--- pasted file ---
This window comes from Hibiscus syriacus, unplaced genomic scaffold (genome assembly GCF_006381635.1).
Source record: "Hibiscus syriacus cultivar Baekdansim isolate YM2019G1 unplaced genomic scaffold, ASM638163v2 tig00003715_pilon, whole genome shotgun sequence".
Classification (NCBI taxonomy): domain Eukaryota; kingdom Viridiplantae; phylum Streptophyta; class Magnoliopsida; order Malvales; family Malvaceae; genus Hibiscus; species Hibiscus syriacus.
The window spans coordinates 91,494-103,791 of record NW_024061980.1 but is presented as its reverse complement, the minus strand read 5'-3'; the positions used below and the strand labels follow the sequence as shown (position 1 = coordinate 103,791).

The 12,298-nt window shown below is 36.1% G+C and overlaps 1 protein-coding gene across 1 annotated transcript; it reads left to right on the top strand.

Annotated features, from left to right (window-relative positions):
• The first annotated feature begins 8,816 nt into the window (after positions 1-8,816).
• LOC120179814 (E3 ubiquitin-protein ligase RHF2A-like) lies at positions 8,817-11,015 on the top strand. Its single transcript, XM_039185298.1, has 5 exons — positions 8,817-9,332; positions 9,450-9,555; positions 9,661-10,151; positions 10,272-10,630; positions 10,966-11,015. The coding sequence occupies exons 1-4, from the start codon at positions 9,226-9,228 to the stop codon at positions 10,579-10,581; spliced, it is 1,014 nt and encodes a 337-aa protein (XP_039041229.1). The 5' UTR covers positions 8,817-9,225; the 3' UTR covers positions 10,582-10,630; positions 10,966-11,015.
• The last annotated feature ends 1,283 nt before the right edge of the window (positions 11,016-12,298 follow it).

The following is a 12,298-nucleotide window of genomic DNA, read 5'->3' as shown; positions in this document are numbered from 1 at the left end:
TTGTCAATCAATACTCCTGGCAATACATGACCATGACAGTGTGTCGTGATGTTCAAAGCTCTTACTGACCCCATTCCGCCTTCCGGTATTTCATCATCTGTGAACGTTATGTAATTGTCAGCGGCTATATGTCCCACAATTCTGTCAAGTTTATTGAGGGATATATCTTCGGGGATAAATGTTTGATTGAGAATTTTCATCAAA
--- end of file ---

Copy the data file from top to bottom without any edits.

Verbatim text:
This window comes from Hibiscus syriacus, unplaced genomic scaffold (genome assembly GCF_006381635.1).
Source record: "Hibiscus syriacus cultivar Baekdansim isolate YM2019G1 unplaced genomic scaffold, ASM638163v2 tig00003715_pilon, whole genome shotgun sequence".
Classification (NCBI taxonomy): domain Eukaryota; kingdom Viridiplantae; phylum Streptophyta; class Magnoliopsida; order Malvales; family Malvaceae; genus Hibiscus; species Hibiscus syriacus.
The window spans coordinates 91,494-103,791 of record NW_024061980.1 but is presented as its reverse complement, the minus strand read 5'-3'; the positions used below and the strand labels follow the sequence as shown (position 1 = coordinate 103,791).

The 12,298-nt window shown below is 36.1% G+C and overlaps 1 protein-coding gene across 1 annotated transcript; it reads left to right on the top strand.

Annotated features, from left to right (window-relative positions):
• The first annotated feature begins 8,816 nt into the window (after positions 1-8,816).
• LOC120179814 (E3 ubiquitin-protein ligase RHF2A-like) lies at positions 8,817-11,015 on the top strand. Its single transcript, XM_039185298.1, has 5 exons — positions 8,817-9,332; positions 9,450-9,555; positions 9,661-10,151; positions 10,272-10,630; positions 10,966-11,015. The coding sequence occupies exons 1-4, from the start codon at positions 9,226-9,228 to the stop codon at positions 10,579-10,581; spliced, it is 1,014 nt and encodes a 337-aa protein (XP_039041229.1). The 5' UTR covers positions 8,817-9,225; the 3' UTR covers positions 10,582-10,630; positions 10,966-11,015.
• The last annotated feature ends 1,283 nt before the right edge of the window (positions 11,016-12,298 follow it).

The following is a 12,298-nucleotide window of genomic DNA, read 5'->3' as shown; positions in this document are numbered from 1 at the left end:
TTGTCAATCAATACTCCTGGCAATACATGACCATGACAGTGTGTCGTGATGTTCAAAGCTCTTACTGACCCCATTCCGCCTTCCGGTATTTCATCATCTGTGAACGTTATGTAATTGTCAGCGGCTATATGTCCCACAATTCTGTCAAGTTTATTGAGGGATATATCTTCGGGGATAAATGTTTGATTGAGAATTTTCATCAAA